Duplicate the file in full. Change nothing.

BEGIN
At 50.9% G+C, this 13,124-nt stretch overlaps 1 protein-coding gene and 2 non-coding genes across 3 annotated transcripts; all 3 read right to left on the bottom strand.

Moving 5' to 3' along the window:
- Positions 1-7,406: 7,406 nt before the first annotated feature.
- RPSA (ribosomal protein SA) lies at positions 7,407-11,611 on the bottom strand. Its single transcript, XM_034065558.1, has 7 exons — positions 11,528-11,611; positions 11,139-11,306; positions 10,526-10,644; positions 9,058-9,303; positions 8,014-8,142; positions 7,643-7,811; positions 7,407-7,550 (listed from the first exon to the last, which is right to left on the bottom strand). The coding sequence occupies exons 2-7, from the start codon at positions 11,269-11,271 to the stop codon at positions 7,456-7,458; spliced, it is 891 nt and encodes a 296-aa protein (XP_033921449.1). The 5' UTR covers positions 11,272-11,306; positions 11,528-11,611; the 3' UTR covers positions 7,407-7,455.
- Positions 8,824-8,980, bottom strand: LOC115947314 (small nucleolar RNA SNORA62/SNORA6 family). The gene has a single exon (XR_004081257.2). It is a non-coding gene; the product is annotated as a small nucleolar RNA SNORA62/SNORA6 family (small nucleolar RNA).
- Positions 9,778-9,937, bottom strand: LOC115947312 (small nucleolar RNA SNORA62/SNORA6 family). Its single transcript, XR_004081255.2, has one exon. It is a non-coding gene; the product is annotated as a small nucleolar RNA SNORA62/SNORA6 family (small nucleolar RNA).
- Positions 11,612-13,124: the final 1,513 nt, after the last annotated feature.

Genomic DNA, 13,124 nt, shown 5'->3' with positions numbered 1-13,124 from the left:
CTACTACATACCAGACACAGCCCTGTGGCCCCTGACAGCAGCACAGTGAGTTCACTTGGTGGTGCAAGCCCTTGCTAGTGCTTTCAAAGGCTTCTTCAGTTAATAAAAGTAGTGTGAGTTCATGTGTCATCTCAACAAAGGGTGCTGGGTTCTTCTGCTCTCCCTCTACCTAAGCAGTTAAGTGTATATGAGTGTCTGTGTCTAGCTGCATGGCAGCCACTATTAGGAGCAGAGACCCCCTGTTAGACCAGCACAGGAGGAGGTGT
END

At 50.9% G+C, this 13,124-nt stretch overlaps 1 protein-coding gene and 2 non-coding genes across 3 annotated transcripts; all 3 read right to left on the bottom strand.

Moving 5' to 3' along the window:
- Positions 1-7,406: 7,406 nt before the first annotated feature.
- RPSA (ribosomal protein SA) lies at positions 7,407-11,611 on the bottom strand. Its single transcript, XM_034065558.1, has 7 exons — positions 11,528-11,611; positions 11,139-11,306; positions 10,526-10,644; positions 9,058-9,303; positions 8,014-8,142; positions 7,643-7,811; positions 7,407-7,550 (listed from the first exon to the last, which is right to left on the bottom strand). The coding sequence occupies exons 2-7, from the start codon at positions 11,269-11,271 to the stop codon at positions 7,456-7,458; spliced, it is 891 nt and encodes a 296-aa protein (XP_033921449.1). The 5' UTR covers positions 11,272-11,306; positions 11,528-11,611; the 3' UTR covers positions 7,407-7,455.
- Positions 8,824-8,980, bottom strand: LOC115947314 (small nucleolar RNA SNORA62/SNORA6 family). The gene has a single exon (XR_004081257.2). It is a non-coding gene; the product is annotated as a small nucleolar RNA SNORA62/SNORA6 family (small nucleolar RNA).
- Positions 9,778-9,937, bottom strand: LOC115947312 (small nucleolar RNA SNORA62/SNORA6 family). Its single transcript, XR_004081255.2, has one exon. It is a non-coding gene; the product is annotated as a small nucleolar RNA SNORA62/SNORA6 family (small nucleolar RNA).
- Positions 11,612-13,124: the final 1,513 nt, after the last annotated feature.

Genomic DNA, 13,124 nt, shown 5'->3' with positions numbered 1-13,124 from the left:
CTACTACATACCAGACACAGCCCTGTGGCCCCTGACAGCAGCACAGTGAGTTCACTTGGTGGTGCAAGCCCTTGCTAGTGCTTTCAAAGGCTTCTTCAGTTAATAAAAGTAGTGTGAGTTCATGTGTCATCTCAACAAAGGGTGCTGGGTTCTTCTGCTCTCCCTCTACCTAAGCAGTTAAGTGTATATGAGTGTCTGTGTCTAGCTGCATGGCAGCCACTATTAGGAGCAGAGACCCCCTGTTAGACCAGCACAGGAGGAGGTGT